Distorted cosine wave with noise

More Fun With Inverse FFTs

Published on February 3, 2020

Copyright © Dan P. Bullard

I was playing around with a symmetrically clipped sine wave and accidentally proved Bullard Laws of Harmonics #1, #2 and #4. Here is what I did.

As I said, I symmetrically clipped a sine wave at the usual place, 4 percent clipped off each side of the transfer function. Now that doesn't mean that 4 percent of the wave is clipped, that depends on the area of the sine wave near the peak, but to put it simply, I clipped the 1V peak sine wave at 0.92 volts and I clipped the negative peak at -0.92 volts. Then, I did an FFT on it and took the spectrum and multiplied each and every harmonic by a variable ranging from 16, 8, 4, 2, 1, 0.5, 0.25, 0.125 and -16, -8, -4, -2, -1. In frequency domain it looks like this:

Did you notice that each value is exactly 6dB from the one below it? That's the factor of 2 from the progression I mentioned above (16, 8, 4, 2, 1, 0.5, 0.25, 0.125).

Now, the important thing to note here is that the positive and negative values appear identical, that is, the spectral bins for -16 looks identical to +16. So how does -16 differ from +16 if not in Frequency Domain? The difference is that in the Excel code I look at the multiplier and if it's positive I take the square root of the multiplier and use that as a multiplier in the IMPRODUCT() function to boost (or attenuate) the amplitudes of the spectral bins in complex form. However, if the multiplier is negative, I take the square root of the absolute value of the multiplier, then assign the IM side to be negative, which changes the phase of the harmonic. So if it's 90 degrees, it becomes 270 degrees, if it's 0 degrees it becomes 180 degrees, if it's 270 degrees it becomes 90 degrees and if it's 180 degrees it becomes 0 degrees, (remember, only 4 values for a sine wave according to Bullard Laws of Harmonics #5) which changes the time domain quite a bit. So we do the inverse FFT and take a look at the results.

When the phase is left alone, the flat peak is driven down, down down, which might seem counter-intuitive, but it's not. When you clip the peak of a wave, the phases of the harmonics are negative to counter the bump at the top (or bottom) of the peak. So enhancing the amplitude of the harmonics will cause the flat peak to become even more negative (on the positive side) or positive (on the negative side). But, if I invert the phase, the amplitude of the peak gets boosted, so no longer is it flat, but it takes the opposite trajectory, so the positive peak goes very positive and the negative side goes very negative. This behavior proves Bullard Laws of Harmonics #4.

Now, you might wonder why the body of the wave differs from the default clipped wave. It appears that the larger the negative peak, the bigger the body of the wave, and the taller the positive peak, the smaller the body of the wave is. Why would this be? Because I have a secret I haven't admitted to yet: I held the fundamental bin amplitude constant while changing all the harmonic amplitudes. What that means is that, according to Bullard Laws of Harmonics #1, that the bin amplitude controls the area of the wave and vice versa. If I hold the fundamental amplitude rock solid, then the area of the wave with a frequency of F (whatever that frequency might be) must remain the same. So when the harmonics make the peak plunge towards zero, in order to keep the area the same, the amplitude of the body of the wave must be increased. When the harmonics make the peak get taller, to keep the area the same, the profile of the wave must be reduced, but in a sinusoidal manner to avoid distorting the wave. It's pretty obvious when you think about it.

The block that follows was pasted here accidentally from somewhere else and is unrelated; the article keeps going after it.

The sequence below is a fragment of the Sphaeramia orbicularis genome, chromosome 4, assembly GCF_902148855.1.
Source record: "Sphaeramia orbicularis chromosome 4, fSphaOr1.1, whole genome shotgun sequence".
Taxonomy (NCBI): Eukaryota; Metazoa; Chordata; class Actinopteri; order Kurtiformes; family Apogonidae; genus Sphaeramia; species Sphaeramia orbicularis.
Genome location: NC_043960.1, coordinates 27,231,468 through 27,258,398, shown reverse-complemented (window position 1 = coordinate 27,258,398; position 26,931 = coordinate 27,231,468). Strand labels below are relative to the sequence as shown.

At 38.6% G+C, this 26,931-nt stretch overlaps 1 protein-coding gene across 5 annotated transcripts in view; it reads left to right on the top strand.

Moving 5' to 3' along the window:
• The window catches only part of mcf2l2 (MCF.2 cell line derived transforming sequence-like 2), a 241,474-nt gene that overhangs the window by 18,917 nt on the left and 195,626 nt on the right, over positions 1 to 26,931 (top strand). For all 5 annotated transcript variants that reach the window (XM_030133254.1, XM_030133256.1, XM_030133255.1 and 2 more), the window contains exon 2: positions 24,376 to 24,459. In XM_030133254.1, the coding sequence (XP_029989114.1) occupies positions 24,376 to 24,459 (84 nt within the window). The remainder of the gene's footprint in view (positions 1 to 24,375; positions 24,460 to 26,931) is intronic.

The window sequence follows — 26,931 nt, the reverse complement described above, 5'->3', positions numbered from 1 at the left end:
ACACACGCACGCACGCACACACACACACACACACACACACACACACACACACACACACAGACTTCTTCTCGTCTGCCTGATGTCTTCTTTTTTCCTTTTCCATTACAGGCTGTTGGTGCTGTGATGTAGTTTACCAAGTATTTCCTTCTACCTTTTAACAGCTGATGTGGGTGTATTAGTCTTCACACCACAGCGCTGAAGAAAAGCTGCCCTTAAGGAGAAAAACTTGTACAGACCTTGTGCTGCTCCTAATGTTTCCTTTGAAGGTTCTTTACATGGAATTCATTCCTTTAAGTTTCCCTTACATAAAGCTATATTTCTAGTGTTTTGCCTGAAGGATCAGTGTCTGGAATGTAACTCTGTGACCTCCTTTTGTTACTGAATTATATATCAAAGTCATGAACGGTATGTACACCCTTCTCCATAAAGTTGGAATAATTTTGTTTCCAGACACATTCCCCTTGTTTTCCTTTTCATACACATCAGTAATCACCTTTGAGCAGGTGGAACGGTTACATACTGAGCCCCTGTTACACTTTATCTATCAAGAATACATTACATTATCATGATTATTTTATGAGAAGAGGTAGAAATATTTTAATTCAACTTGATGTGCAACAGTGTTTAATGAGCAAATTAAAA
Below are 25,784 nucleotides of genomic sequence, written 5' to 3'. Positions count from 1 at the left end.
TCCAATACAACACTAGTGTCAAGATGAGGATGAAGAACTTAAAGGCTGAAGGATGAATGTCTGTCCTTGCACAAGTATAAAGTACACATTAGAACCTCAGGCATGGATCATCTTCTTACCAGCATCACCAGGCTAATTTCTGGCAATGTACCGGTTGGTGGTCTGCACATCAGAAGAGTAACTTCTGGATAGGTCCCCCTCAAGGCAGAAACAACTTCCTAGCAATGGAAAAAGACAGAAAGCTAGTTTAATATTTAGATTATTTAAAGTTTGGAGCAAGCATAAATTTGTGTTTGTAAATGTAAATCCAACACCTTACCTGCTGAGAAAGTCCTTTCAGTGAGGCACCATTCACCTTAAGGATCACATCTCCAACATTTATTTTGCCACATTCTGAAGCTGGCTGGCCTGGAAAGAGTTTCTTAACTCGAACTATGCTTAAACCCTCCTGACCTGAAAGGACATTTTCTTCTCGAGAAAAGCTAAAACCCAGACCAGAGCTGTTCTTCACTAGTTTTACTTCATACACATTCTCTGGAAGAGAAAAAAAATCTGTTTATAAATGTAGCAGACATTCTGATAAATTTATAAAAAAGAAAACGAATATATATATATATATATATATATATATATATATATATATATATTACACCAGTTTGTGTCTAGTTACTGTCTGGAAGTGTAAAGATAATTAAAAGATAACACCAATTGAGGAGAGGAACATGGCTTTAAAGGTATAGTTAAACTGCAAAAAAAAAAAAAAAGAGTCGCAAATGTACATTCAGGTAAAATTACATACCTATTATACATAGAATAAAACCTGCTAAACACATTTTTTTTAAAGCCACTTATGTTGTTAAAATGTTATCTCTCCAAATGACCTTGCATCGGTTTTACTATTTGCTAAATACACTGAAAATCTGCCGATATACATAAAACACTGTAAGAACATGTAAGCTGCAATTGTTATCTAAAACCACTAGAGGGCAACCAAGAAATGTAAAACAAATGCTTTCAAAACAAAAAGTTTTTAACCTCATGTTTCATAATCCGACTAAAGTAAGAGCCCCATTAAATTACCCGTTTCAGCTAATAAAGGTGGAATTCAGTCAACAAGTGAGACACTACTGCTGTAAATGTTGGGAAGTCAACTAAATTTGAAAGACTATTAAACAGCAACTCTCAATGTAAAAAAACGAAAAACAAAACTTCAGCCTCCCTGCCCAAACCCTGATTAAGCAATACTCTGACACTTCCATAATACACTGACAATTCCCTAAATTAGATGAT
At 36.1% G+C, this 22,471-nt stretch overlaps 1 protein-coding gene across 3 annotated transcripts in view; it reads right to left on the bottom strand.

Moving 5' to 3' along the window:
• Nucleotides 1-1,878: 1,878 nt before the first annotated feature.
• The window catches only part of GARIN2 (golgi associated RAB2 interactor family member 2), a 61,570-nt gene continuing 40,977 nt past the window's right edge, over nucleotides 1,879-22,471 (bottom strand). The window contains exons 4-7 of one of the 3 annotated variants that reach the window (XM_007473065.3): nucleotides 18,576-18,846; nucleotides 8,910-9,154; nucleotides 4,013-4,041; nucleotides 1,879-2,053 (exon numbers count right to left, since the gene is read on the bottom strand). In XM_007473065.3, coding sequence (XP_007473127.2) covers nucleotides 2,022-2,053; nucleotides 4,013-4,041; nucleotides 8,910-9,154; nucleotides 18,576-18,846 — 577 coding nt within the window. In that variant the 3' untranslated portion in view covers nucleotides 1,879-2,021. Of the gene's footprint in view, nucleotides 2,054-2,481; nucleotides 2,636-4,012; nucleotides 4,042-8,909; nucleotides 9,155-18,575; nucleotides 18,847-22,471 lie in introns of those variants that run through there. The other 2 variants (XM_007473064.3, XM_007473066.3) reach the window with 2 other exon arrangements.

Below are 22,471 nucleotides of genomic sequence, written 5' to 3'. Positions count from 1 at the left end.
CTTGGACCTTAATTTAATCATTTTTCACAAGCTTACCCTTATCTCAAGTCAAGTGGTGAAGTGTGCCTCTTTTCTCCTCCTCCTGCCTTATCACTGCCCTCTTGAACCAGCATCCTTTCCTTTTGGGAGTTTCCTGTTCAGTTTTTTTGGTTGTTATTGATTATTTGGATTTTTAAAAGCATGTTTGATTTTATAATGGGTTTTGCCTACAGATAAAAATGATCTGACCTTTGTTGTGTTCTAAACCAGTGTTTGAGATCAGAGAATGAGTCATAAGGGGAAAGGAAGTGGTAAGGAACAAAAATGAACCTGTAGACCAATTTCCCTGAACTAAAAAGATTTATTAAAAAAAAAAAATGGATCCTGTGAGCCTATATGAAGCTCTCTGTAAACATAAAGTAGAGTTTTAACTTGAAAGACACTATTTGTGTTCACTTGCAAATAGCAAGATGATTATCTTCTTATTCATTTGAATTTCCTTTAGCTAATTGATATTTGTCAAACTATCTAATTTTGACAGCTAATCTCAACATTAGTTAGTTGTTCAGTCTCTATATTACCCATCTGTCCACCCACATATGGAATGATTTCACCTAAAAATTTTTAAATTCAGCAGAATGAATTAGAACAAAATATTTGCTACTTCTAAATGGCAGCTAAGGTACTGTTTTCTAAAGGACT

Now, we've proved Bullard Laws of Harmonics #1 and #4, but what about Law #2 which says: The Harmonic Signature is the result of the angle where the sinusoid impacts the distortion? To show you, let's take a closeup look at the positive peak of the wave:

Notice that all signals start and end their distortion at exactly the same phase angle in the sine wave. At the front side it's 66.92491229° and on the back side it's 113.9750877°. That is controlled by the harmonic signature, as we saw in the frequency domain plot above. If you modify the amplitudes of individual frequencies, the angle will change, but because I multiply every harmonic by the same value, the harmonic signature remains the same, thus the angle remains the same for each time domain wave. So once again, I've proven Law #2, which is a law that was never discovered by anybody other than me.

The only thing I still need to mention is that I held the DC bin amplitude and phase the same from experiment to experiment, otherwise if you accidentally (I did at first) multiply the DC bin by the multiplier, things don't line up very well.

Just another example of the perfection of the Bullard Laws of Harmonics, deduced by me and me alone. Not one other person on the planet ever figured this stuff out. To them, harmonics are caused by fairy farts or other inexplicable phenomena. Just don't listen to anyone else, professor, engineer, scientist or anyone else, they are all morons.